Human Capital has earned the Public's Prize in the Seville Festival of European Film, a film by the Italian Paolo Virzí, based on a novel by the American Stephen Amidon. A movie charged with social and financial criticism that leaves us with many questions, the most important of which: what is the price of life? What is the human capital?
The movie begins by showing us a road accident in which a cyclist crushed by a car, and from that point on, a structure of chapters tells us the same story from three viewpoints, from the perspective of three different characters. Three people with very different personalities that find themselves involved in this accident.
There's an ambitious real estate agent that intends to prosper economically and socially, and that falls, gullible, into a financial trap, losing more than he had, and betraying his daughter to avoid bankruptcy.
Then the perfect wife of the businessman, with a perfect mansion and son, that nevertheless lives an empty life, full of banalities and insecurities, and realizes that she wants more out of her life just as everything around her crumbles.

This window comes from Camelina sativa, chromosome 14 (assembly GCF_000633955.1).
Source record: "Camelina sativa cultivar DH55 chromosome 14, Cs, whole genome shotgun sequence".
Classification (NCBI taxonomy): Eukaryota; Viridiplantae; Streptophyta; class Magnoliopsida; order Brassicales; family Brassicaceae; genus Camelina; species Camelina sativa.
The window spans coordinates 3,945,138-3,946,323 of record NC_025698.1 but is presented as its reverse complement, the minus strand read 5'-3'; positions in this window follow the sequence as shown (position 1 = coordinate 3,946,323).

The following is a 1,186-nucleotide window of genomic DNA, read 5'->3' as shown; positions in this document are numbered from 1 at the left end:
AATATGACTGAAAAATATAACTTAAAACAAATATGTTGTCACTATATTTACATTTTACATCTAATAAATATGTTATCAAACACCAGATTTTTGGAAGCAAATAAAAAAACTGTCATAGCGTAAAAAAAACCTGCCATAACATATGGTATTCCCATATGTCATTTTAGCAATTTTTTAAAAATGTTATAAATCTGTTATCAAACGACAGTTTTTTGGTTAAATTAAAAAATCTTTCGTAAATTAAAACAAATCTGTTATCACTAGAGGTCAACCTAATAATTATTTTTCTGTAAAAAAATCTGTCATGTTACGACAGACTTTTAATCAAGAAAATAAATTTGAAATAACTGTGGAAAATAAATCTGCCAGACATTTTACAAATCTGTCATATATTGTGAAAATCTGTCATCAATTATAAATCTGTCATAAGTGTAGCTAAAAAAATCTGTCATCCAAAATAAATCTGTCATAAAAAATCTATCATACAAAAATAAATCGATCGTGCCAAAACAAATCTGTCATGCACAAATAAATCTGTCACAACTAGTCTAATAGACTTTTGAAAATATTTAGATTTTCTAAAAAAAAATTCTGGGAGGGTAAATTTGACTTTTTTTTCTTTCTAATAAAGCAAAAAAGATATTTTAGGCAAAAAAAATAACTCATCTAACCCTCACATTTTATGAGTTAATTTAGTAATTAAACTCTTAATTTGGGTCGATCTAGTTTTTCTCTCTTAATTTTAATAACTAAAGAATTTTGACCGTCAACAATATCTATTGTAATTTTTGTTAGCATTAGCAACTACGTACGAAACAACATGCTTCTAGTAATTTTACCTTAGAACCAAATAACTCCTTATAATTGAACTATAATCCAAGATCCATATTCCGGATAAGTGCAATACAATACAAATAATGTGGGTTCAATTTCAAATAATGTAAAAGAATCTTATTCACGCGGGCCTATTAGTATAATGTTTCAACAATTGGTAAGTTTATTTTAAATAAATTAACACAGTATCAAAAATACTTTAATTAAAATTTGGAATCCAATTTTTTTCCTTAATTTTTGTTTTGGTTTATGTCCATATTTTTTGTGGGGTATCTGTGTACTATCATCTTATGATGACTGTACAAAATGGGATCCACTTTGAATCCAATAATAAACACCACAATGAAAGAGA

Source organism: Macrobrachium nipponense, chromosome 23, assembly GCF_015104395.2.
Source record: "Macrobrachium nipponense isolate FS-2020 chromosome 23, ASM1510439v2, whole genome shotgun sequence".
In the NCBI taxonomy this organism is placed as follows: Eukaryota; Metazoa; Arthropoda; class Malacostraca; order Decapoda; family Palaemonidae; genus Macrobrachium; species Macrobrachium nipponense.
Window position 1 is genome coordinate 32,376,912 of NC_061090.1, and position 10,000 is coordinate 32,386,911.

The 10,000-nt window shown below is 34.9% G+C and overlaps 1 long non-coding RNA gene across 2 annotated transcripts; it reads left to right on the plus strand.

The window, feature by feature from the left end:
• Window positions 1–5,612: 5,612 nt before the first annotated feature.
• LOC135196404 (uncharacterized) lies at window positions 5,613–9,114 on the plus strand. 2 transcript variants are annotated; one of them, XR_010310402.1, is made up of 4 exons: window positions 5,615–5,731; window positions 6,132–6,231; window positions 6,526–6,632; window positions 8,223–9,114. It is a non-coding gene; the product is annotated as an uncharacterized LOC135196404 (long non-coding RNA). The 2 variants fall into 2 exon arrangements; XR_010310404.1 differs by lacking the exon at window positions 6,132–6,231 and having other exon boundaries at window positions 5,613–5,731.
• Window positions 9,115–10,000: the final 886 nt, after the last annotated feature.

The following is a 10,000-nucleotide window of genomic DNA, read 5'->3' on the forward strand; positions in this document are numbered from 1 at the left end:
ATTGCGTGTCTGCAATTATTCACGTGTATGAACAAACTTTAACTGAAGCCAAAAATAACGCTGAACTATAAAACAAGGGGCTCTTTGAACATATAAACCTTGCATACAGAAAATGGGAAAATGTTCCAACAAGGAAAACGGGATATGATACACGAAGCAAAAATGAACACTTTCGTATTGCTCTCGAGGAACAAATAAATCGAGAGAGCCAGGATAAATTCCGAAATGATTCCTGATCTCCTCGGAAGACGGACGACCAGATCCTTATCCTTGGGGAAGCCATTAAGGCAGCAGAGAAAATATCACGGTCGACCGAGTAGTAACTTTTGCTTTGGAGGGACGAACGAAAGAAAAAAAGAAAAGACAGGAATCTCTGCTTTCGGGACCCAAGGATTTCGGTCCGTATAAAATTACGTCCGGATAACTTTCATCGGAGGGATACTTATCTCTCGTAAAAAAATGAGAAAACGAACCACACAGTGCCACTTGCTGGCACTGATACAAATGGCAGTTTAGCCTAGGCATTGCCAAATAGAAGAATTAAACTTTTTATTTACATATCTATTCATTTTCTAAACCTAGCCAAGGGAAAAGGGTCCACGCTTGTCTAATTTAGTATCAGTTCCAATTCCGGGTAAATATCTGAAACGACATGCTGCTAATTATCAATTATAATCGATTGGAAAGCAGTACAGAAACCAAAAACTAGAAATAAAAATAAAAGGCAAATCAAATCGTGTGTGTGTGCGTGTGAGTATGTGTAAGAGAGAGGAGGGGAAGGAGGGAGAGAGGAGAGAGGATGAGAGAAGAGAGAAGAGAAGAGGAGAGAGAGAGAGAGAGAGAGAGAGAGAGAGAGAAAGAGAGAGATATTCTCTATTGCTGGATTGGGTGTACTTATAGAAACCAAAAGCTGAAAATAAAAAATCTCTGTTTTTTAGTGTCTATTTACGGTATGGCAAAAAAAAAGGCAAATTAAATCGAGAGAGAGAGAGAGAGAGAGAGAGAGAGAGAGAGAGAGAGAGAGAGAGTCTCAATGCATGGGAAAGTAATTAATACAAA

Finally a young woman that, in front of others, pretends to be with her millionaire ex, as a favor to him, but finds happiness in a secret relationship with a man with a problematic past whom her friends reject without seeing who he is beyond appearance and prejudice.
All of this lacks importance when faced with something so inevitable as death and the value that a person's life can have, or, better yet, the price that it is given. Because in this capitalist society without principles, even life has a price. The Human Capital is the calculation of the indemnization, in this case of the hit cyclist, in function of age and life expectancy, of the perspectives of the generation of income and the emotional damage done to the family. Meanwhile, the others can keep living their lives.
It's sad, but that's the way it is.